Possessing Marketable Quantities of Unlawfully Imported Border Controlled Drugs or Border Controlled Plants

– section 307.6 of the Commonwealth Criminal Code
Cannabis Plants
This Commonwealth charge is generally laid in situations where a person possesses marketable quantity of a substance which is unlawfully imported and is a border-controlled drug or border-controlled plant.
Examples of Possessing Marketable Quantities of Unlawfully Imported Border Controlled Drugs or Border Controlled Plants
  • Having a border-controlled substance, such as cannabis, in a suitcase at an airport;
  • Having a border-controlled substance, such as cannabis, in a shipping container;
Questions in cases like this
  • Were you aware that you were in possession of a marketable quantity of a border-controlled substance?
  • Where was the border-controlled substance located?
  • What is the quantity of the border-controlled substance?
What are some of the possible defences to Possessing Marketable Quantities of Unlawfully Imported Border Controlled Drugs or Border Controlled Plants?

The following defences are available to a person charged with this offence:

  1. Lack of knowledge;
  2. The accused did not possess the substance; or
  3. There is a factual dispute as to the quantity of the substance imported.

You should call us and discuss your case with one of our experienced lawyers if you have been charged. Deciding on whether to plead guilty or not has important implications for you and should be made after proper discussions with a criminal lawyer.

Maximum penalty and court that deals with this charge

Fine
Any person found guilty of this charge may be sentences to a maximum penalty of imprisonment for 25 years or a fine of 5,000 penalty units, or both. This offence is typically dealt with in the County Court of Victoria.

What is the legal definition of Possessing Marketable Quantities of Unlawfully Imported Border Controlled Drugs or Border Controlled Plants?

Section 301.4 of the Criminal Code defines a ‘border-controlled drug’ as:

a substance, other than a growing plant, that is:

  1. listed by a regulation as a border-controlled drug; or
  2. a drug analogue of a listed border-controlled drug; or
  3. determined by the AFP Minister as a border-controlled drug under section 301.13 (which deals with emergency determinations of serious drugs)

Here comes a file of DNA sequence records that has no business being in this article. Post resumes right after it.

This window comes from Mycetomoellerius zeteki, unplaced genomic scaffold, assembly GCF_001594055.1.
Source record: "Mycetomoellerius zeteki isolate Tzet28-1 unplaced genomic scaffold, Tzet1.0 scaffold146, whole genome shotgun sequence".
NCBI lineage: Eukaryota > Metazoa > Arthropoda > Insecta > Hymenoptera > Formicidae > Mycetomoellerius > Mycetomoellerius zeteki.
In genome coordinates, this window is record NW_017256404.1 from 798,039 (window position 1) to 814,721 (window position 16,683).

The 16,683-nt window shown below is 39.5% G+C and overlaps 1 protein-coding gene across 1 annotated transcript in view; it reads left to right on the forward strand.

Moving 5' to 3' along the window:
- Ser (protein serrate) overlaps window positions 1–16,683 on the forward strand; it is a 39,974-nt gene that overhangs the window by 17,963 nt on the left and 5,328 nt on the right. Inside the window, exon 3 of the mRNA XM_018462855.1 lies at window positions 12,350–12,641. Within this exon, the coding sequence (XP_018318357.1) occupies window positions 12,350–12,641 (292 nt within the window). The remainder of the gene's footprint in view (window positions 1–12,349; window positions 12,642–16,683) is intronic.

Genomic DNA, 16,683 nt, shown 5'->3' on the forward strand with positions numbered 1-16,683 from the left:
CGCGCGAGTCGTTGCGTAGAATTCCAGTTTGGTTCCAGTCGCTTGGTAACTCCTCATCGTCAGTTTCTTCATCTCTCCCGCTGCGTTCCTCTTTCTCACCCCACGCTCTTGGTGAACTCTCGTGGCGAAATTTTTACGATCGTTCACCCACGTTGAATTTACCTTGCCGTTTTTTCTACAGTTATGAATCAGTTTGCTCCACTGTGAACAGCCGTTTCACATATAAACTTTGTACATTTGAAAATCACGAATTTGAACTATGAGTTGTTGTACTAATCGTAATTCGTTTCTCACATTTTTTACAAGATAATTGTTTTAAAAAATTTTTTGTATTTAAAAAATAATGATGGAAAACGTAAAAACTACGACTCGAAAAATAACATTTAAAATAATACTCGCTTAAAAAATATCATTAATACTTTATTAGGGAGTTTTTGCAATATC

“Can the Prosecution prove that you were in possession of a marketable quantity of a controlled substance?”
Legislation

The legislation for this offence can be found on section 307.6 of Criminal Code Act 1995.

Elements of the offence

The Prosecution must prove the following elements beyond reasonable doubt to establish this offence:

  1. the person imports or exports a substance; and
  2. the substance is a border-controlled drug or border-controlled plant; and
  3. the quantity imported or exported is a marketable quantity.

Please note that the burden is on the defence to prove that he/she did not intend to sell the border-controlled substance.

13.5 Standard of proof – defence
A legal burden of proof on the defendant must be discharged on the balance of probabilities.
 
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Questions the Judge Might Ask the Jury
  1. Are you satisfied that the amount of border-controlled substance was a marketable quantity?
  2. Are you satisfied, on the balance of probabilities, that the accused did not intend to sell the border-controlled substance?
  3. Are you satisfied that the accused was reckless as to the substance being a border-controlled drug or border controlled plant?
  4. Are you satisfied that one drug is a chemical derivative of a listed prohibited drug? It will require expert evidence which will examine matters such as whether one drug can be made from another and whether one drug is structurally related to another (see Daley v Tasmania (2012) 21 Tas R 247; [2012] TASCCA 4; Clegg v Western Australia (No 2) [2017] WASCA 30).1
Other important resources

 



[1] http://www.judicialcollege.vic.edu.au/eManuals/CCB/53811.htm